A.P.J. Abdul Kalam, President of India, is urging artisans in India to blend their traditional arts with new technology, in order to better market their skills, to get a good price for their products and to support the sustainable development of the small-scale sector of handloom weavers.
He talks of a five-point program:
"The programme would identify the core strength of a village cluster and infuse technology, impart vocational training with state-of-the-art technology, create a consortium of industry, research, academia and successful co-operative societies, give entrepreneurial training and incorporate the use of Internet ..... "
This is a promising idea, and there are some parallel initiatives already underway.
Indext-C, a Gujarat Government endeavour was created to provide information and guidance in organising the Cottage & Rural Industries sector as a catalyst for a better quality of life for artisans and small entrepreneurs.
The Cottage Industry-Global Market (CIGM) project works with womens craft cooperatives in the Kangra District of Himachal Pradesh, India, to support capacity building and local development. K2Crafts is the online marketplace for the CIGM project, established to market the cooperatives' hand-made, world-quality shawls. A number of Georgetown University students have researched and written master's theses covering the different aspects of the project: strategies for sustainable development, generation of social capital, women's empowerment, and Internet branding for local industries.
PEOPLink, a non-profit organization, guides communities of women in countries like India, Nepal, Bangladesh, Haiti and Kenya, involved with handicrafts, helping them to place their products online, and building a global network of Trading Partners (TPs). The TPs have digital cameras that allow easy uploading of images, which are in turn used as promos to retail and wholesale buyers in the industrialized countries.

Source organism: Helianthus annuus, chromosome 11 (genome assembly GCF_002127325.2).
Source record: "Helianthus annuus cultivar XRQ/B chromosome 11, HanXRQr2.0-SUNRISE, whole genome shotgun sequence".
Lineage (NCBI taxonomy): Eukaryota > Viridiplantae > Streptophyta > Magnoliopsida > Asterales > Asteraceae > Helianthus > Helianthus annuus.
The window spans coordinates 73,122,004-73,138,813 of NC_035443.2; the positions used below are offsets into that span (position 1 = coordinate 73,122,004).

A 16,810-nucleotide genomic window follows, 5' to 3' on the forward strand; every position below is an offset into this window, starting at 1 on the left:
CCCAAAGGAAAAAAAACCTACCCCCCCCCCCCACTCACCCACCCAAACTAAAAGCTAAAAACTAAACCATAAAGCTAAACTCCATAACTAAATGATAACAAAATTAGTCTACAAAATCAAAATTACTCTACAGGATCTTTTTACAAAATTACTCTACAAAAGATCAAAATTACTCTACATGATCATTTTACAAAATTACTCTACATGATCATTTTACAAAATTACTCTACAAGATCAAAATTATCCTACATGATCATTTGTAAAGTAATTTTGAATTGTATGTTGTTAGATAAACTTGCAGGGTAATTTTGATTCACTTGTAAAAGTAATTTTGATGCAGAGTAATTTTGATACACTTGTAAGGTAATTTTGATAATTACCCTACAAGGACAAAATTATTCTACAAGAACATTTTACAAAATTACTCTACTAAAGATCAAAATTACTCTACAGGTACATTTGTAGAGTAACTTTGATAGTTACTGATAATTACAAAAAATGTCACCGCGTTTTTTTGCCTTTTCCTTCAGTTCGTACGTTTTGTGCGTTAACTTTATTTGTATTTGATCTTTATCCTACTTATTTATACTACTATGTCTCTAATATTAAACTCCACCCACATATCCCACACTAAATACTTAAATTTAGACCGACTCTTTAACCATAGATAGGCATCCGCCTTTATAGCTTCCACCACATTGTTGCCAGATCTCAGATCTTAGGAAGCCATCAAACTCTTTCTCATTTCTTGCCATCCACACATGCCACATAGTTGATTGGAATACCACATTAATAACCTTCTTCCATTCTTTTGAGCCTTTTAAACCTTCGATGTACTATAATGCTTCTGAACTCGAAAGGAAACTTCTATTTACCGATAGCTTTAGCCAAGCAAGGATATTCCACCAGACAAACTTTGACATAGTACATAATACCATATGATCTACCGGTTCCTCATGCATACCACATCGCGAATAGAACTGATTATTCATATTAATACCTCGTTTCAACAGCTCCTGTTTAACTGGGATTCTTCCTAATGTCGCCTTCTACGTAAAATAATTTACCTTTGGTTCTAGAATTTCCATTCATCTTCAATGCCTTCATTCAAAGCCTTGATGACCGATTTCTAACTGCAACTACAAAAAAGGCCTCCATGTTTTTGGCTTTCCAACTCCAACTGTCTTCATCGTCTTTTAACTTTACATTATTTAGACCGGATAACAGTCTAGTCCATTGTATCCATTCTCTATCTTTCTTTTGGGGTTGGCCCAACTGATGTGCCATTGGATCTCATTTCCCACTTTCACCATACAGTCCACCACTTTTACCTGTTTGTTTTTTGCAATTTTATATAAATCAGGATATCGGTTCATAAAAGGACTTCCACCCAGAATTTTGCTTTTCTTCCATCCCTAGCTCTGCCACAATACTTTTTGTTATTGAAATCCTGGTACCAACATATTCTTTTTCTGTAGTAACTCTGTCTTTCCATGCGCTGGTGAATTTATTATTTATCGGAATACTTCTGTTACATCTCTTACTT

The Asian Center for Entrepreneurial Initiatives (AsCent) has made an attempt to introduce CAD/CAM technologies to artisans in the Belgaum district of Karnataka, alongside online advertising and sales.
I haven't been able to get details on how each of these endeavours is doing. Does anyone know how they are doing or of any sort of tracking measures?
Many of these programs are still in their early days. Still, they are well-positioned to bring about long term economic and social changes in the lives of artisans by laying the foundation for a new kind of rural e-commerce based on greater information flows. Production, marketing and delivery mechanisms would be revolutionised, opening up new opportunities. The middleman who takes away huge margins would be marginalised, and the artisans' vulnerability replaced with empowerment. There would be more regularization due to systems that track and maintain quality controls.
And as a result, these projects would help bring into the fold artisans who have so far been denied the opportunity to participate in and benefit from the progress India is making, by reversing the dissipation of our rich traditions of arts and craft.
In the words of the President :
Time has come for the small scale industries and handloom weavers not to depend on sales entirely through government subsidies. It is important to generate a new class of entrepreneur and new class of training. [...] Instead of craft persons and weavers coming to urban marketing centres, the reverse phenomena has to take place.
The heart of Gandhi's vision was swadeshi which meant not only the spinning wheel and khadar cloth but local self-reliance on the village level to revitalize rural India. A few years ago I started reading about it and thinking about a solar swadeshi.
Local agriculture in the US is building slowly along the lines that President Kalam is proposing. It may be the only way to go outside of total corporatization.